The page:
... It is unrealistic to expect politicians to ignore voters’ demands. But the danger is that one abuse of power is replaced by another as renters, just like NIMBY's, campaign for regulations to lock newcomers out of the market. Although today’s residents might benefit from capped rent increases, outsiders, faced with less supply and fewer opportunities, will suffer. Just ask the 636,000 people who were queuing at the end of 2018 for a diminishing stock of rental housing in rent-controlled Stockholm. There, the average waiting-time to find a long-term tenancy is ten years and black-market rentals have begun to thrive. Rent control harms almost everyone eventually because the housing stock deteriorates.

Thursday, October 10, 2019

Learn regression simply

·         PEDAGOGY: The program http://trialandstderror.com/  "inverts" the problem of teaching regression by asking students to create data by clicking on an (x, y) graph to achieve a given outcome, like a statistically significant regression line. An early version of this program was used to teach Justice Dept. attorneys enough about regression to allow them to cross-examine rival experts.

·         © 2019, Luke M. Froeb & Keyuan Jiang. The program may be freely used athttp://trialandstderror.com/ but not copied without permission from Froeb luke.froeb@vanderbilt.edu.

Tuesday, October 8, 2019

Conneticut's slow job growth

is likely caused by taxes and regulations that prevent assets from moving to higher valued uses:

  • ...the governor raised taxes on Connecticut residents by about $1.7 billion over two years, mostly in the form of various new sales taxes. 
  • [the governor] “refinanced” pension payments to state employees. The agreement with the unions doesn’t reform the system but shorts contributions by $2 billion through 2032, only to increase the taxpayer’s obligation by $5 billion from then until 2047.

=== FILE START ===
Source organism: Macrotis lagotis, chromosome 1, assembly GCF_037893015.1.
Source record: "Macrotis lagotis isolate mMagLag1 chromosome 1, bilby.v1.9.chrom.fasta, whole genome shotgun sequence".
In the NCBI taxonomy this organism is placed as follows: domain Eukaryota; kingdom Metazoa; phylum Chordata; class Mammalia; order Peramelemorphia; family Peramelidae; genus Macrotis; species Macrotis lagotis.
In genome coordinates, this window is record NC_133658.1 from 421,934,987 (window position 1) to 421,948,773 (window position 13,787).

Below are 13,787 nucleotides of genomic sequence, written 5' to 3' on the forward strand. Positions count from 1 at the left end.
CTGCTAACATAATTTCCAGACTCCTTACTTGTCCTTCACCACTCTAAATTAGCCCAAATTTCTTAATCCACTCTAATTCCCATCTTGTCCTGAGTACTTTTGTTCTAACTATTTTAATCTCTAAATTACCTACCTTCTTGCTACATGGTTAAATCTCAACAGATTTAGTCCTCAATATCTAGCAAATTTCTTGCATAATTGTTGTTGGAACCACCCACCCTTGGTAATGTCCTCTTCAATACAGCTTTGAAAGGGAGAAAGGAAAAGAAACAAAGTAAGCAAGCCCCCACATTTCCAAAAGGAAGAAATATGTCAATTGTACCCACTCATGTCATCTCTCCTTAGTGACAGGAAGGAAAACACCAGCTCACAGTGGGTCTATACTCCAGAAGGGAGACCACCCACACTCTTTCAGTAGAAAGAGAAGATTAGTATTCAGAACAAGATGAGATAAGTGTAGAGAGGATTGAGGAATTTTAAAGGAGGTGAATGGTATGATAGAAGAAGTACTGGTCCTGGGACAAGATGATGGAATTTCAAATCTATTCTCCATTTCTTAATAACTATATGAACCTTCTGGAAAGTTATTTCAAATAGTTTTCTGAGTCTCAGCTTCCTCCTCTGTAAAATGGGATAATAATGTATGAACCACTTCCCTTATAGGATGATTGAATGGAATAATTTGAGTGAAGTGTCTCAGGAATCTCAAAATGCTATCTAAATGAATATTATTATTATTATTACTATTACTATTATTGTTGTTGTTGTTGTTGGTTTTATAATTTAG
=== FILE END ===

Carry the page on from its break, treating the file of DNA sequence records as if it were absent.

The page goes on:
• a 6.5 percent pay increase for state troopers and an 11 percent increase for assistant attorneys general.  
  • a $15 statewide minimum wage and workers will be hit with a new 0.5 percent payroll tax to fund a mandatory paid-leave program.

Monday, October 7, 2019

What could possibly go wrong?

In August the knights of the Business Roundtable announced that they are putting “stakeholders” ahead of shareholders as their primary business purpose.

Senator Warren sent the Roundtable a letter saying that she "expects" them to "live up to their promises" by endorsing her bill to change the way that capitalism works:

...Every company with revenue of more than $1 billion would have to obtain a new federal charter, in contrast to the current system of state charters.
Instead of serving the interests of the shareholders who own the company, CEOs and directors would have to serve some combination of “the workforce,” “customers,” “the local and global environment” and “community and societal factors.” 

UPDATE:  Why An Elizabeth Warren Presidency May Not Be Catastrophic For The Market

Wednesday, October 2, 2019

How did Blockbuster's CEO solve the double marginalization problem?

Hal Varian's (Chief Economist at Google) tells the story of Blockbuster (a video "rentailer") and its distributors who suffered from "double marginalization" or "the double markup problem." In other words, competition between firms selling complementary products results in a price that is too high and output that is too low: